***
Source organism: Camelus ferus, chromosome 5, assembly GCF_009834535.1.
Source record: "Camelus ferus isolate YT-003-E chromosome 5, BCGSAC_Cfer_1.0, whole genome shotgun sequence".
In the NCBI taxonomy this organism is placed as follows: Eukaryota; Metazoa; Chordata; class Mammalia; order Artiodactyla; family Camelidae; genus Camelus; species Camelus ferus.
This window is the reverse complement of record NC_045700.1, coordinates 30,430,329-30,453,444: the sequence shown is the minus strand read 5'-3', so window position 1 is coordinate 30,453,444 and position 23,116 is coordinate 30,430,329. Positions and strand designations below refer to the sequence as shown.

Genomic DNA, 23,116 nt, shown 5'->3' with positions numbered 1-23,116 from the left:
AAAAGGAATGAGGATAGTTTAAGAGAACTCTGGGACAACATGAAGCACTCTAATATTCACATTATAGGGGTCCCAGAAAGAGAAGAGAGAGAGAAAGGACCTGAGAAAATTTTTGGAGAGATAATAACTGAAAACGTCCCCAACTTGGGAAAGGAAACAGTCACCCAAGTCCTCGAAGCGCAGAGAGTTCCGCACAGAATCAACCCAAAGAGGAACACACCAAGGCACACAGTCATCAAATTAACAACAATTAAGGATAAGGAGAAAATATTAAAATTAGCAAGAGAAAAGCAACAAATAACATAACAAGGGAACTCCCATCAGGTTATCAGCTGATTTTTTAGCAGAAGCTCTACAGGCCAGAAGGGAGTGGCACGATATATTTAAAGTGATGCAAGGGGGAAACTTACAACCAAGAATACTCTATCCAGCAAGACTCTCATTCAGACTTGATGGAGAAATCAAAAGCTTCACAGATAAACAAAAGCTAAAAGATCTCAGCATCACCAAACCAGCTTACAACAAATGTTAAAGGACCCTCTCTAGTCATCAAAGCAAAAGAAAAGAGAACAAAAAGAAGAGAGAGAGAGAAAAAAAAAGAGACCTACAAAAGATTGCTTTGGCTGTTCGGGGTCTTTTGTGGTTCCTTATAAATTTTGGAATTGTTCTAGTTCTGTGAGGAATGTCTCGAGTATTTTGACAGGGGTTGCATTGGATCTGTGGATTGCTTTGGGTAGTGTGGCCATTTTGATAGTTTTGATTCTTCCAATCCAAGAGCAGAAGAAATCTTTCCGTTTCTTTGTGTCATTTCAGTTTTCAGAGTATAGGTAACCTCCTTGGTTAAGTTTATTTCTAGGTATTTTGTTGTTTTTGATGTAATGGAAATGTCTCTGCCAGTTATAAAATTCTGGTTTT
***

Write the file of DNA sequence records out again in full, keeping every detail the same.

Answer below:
Source organism: Camelus ferus, chromosome 5, assembly GCF_009834535.1.
Source record: "Camelus ferus isolate YT-003-E chromosome 5, BCGSAC_Cfer_1.0, whole genome shotgun sequence".
In the NCBI taxonomy this organism is placed as follows: Eukaryota; Metazoa; Chordata; class Mammalia; order Artiodactyla; family Camelidae; genus Camelus; species Camelus ferus.
This window is the reverse complement of record NC_045700.1, coordinates 30,430,329-30,453,444: the sequence shown is the minus strand read 5'-3', so window position 1 is coordinate 30,453,444 and position 23,116 is coordinate 30,430,329. Positions and strand designations below refer to the sequence as shown.

Genomic DNA, 23,116 nt, shown 5'->3' with positions numbered 1-23,116 from the left:
AAAAGGAATGAGGATAGTTTAAGAGAACTCTGGGACAACATGAAGCACTCTAATATTCACATTATAGGGGTCCCAGAAAGAGAAGAGAGAGAGAAAGGACCTGAGAAAATTTTTGGAGAGATAATAACTGAAAACGTCCCCAACTTGGGAAAGGAAACAGTCACCCAAGTCCTCGAAGCGCAGAGAGTTCCGCACAGAATCAACCCAAAGAGGAACACACCAAGGCACACAGTCATCAAATTAACAACAATTAAGGATAAGGAGAAAATATTAAAATTAGCAAGAGAAAAGCAACAAATAACATAACAAGGGAACTCCCATCAGGTTATCAGCTGATTTTTTAGCAGAAGCTCTACAGGCCAGAAGGGAGTGGCACGATATATTTAAAGTGATGCAAGGGGGAAACTTACAACCAAGAATACTCTATCCAGCAAGACTCTCATTCAGACTTGATGGAGAAATCAAAAGCTTCACAGATAAACAAAAGCTAAAAGATCTCAGCATCACCAAACCAGCTTACAACAAATGTTAAAGGACCCTCTCTAGTCATCAAAGCAAAAGAAAAGAGAACAAAAAGAAGAGAGAGAGAGAAAAAAAAAGAGACCTACAAAAGATTGCTTTGGCTGTTCGGGGTCTTTTGTGGTTCCTTATAAATTTTGGAATTGTTCTAGTTCTGTGAGGAATGTCTCGAGTATTTTGACAGGGGTTGCATTGGATCTGTGGATTGCTTTGGGTAGTGTGGCCATTTTGATAGTTTTGATTCTTCCAATCCAAGAGCAGAAGAAATCTTTCCGTTTCTTTGTGTCATTTCAGTTTTCAGAGTATAGGTAACCTCCTTGGTTAAGTTTATTTCTAGGTATTTTGTTGTTTTTGATGTAATGGAAATGTCTCTGCCAGTTATAAAATTCTGGTTTT